Today, a group of new supporters gathered in Detroit in opposition to Proposition 18-1. This group includes:
- Reverend Horace Sheffield, Detroit Association of Black Organizations
- Yvette McElory Anderson, Field Director, Fannie Lou Hamer PAC
- Reverend Dr. Wendell Anthony, President, Detroit Branch NAACP
- Kamilia Landrum, Deputy Director, Detroit Branch NAACP
- Bishop Corletta Vaughn
- Dr. Kevin Sabet, President, Smart Approaches to Marijuana Action
“We’re proud to stand with these Detroit leaders and fight for social justice. Legalization is about a few rich people getting richer, not social justice. More African American and Latino kids have been arrested for pot since legalization began in Colorado. Legalizing drugs hurt these communities most,” said Dr. Kevin Sabet, president and founder of SAM Action and former Senior Drug Policy Advisor to President Obama.
“We do not support Prop 18-1 and what’s drafted in the proposal,” said Yvette McElroy Anderson, Field Director for Fannie Lou Hamer PAC. “It’s not going to benefit the people but only make profits for big business.”
“I urge you to vote no on the legalization of marijuana in the state of Michigan. Vote no on Tuesday, November 6. Don’t legalize, let’s decriminalize. Our children need hope, not dope,” said Rev. Dr. Wendell Anthony in a pre-recorded video viewable here. “The legalization of weed can also lead to the institutionalization of corporate greed. Do we really need that? Vote no on Proposal 18-1. I’ll see you at the polls.”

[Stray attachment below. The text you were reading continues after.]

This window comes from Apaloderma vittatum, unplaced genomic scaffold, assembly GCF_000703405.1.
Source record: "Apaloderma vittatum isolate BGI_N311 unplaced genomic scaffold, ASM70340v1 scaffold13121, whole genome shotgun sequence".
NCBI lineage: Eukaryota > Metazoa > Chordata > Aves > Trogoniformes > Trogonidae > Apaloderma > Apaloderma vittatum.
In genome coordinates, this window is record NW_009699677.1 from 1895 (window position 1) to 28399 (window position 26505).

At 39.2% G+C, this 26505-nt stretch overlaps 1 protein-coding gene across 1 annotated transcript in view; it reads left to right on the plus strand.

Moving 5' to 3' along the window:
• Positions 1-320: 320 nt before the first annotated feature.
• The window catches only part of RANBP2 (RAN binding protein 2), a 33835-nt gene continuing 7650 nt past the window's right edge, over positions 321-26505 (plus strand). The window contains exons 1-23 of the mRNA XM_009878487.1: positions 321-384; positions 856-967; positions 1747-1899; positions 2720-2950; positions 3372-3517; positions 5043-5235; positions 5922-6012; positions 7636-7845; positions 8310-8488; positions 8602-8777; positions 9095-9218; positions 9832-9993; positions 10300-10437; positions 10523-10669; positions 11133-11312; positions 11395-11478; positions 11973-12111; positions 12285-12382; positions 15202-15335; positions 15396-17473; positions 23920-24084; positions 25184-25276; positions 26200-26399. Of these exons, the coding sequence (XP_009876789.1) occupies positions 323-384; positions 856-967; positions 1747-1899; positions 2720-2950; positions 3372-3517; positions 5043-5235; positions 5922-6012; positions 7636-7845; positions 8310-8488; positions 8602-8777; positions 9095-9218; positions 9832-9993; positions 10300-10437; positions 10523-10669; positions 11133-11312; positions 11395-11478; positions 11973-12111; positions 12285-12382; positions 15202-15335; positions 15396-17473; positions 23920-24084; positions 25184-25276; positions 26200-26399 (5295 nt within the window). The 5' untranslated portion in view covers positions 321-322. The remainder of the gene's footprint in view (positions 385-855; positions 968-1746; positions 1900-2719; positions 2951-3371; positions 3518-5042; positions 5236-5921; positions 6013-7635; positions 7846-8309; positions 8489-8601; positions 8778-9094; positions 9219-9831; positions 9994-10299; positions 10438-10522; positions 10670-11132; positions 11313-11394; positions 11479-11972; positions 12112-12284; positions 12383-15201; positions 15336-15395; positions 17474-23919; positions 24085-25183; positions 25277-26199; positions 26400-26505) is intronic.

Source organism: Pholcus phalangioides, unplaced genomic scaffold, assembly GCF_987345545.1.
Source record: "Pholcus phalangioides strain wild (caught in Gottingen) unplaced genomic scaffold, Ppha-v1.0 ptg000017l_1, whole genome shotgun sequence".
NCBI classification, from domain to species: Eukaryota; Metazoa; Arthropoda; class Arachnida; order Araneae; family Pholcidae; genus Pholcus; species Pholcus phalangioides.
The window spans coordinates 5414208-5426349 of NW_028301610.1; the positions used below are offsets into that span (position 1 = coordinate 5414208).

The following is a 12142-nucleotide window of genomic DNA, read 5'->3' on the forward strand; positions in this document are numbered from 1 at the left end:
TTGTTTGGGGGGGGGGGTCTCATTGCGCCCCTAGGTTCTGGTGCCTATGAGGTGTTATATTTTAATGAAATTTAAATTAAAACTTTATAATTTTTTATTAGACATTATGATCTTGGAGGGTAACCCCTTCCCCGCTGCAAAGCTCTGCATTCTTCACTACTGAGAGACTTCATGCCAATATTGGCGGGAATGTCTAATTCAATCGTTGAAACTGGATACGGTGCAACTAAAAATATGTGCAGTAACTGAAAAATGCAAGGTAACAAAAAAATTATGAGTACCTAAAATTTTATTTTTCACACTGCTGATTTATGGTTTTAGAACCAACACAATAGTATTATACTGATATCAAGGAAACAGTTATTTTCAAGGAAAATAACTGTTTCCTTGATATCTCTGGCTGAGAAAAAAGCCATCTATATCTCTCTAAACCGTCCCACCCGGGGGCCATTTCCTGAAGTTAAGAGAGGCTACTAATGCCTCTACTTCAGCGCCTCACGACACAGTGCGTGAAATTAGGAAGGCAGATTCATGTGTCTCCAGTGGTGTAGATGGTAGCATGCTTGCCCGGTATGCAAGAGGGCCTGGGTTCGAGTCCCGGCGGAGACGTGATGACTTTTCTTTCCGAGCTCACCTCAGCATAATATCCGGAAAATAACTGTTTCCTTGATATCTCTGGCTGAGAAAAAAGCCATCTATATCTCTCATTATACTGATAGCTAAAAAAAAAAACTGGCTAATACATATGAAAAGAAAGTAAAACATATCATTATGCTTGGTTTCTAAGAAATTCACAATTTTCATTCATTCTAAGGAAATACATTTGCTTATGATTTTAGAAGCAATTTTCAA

“As one who once struggle with drugs, which started with marijuana use, and as one who now provides Substance Abuse Prevention programs I know the dangers of drugs,” said Reverend Horace Sheffield. “And making marijuana legal for recreational purposes will do more damage than it will be fun.”
“Legalization has failed to address very real social justice harms such as the racial disparity in arrests amongst minorities,” said Abu Edwards, Field Director for Healthy and Productive Michigan.
The District of Columbia saw public consumption and distribution arrests nearly triple between the years 2015 and 2016, and a disproportionate number of those marijuana-related arrests occur among African-Americans. Furthermore, juvenile marijuana-related arrests have increased among African-American and Hispanic teens in Colorado after legalization. Between 2012 and 2014, the percentage of Hispanic and African-American arrests for teens under 18 years old increased 29% and 58%, respectively.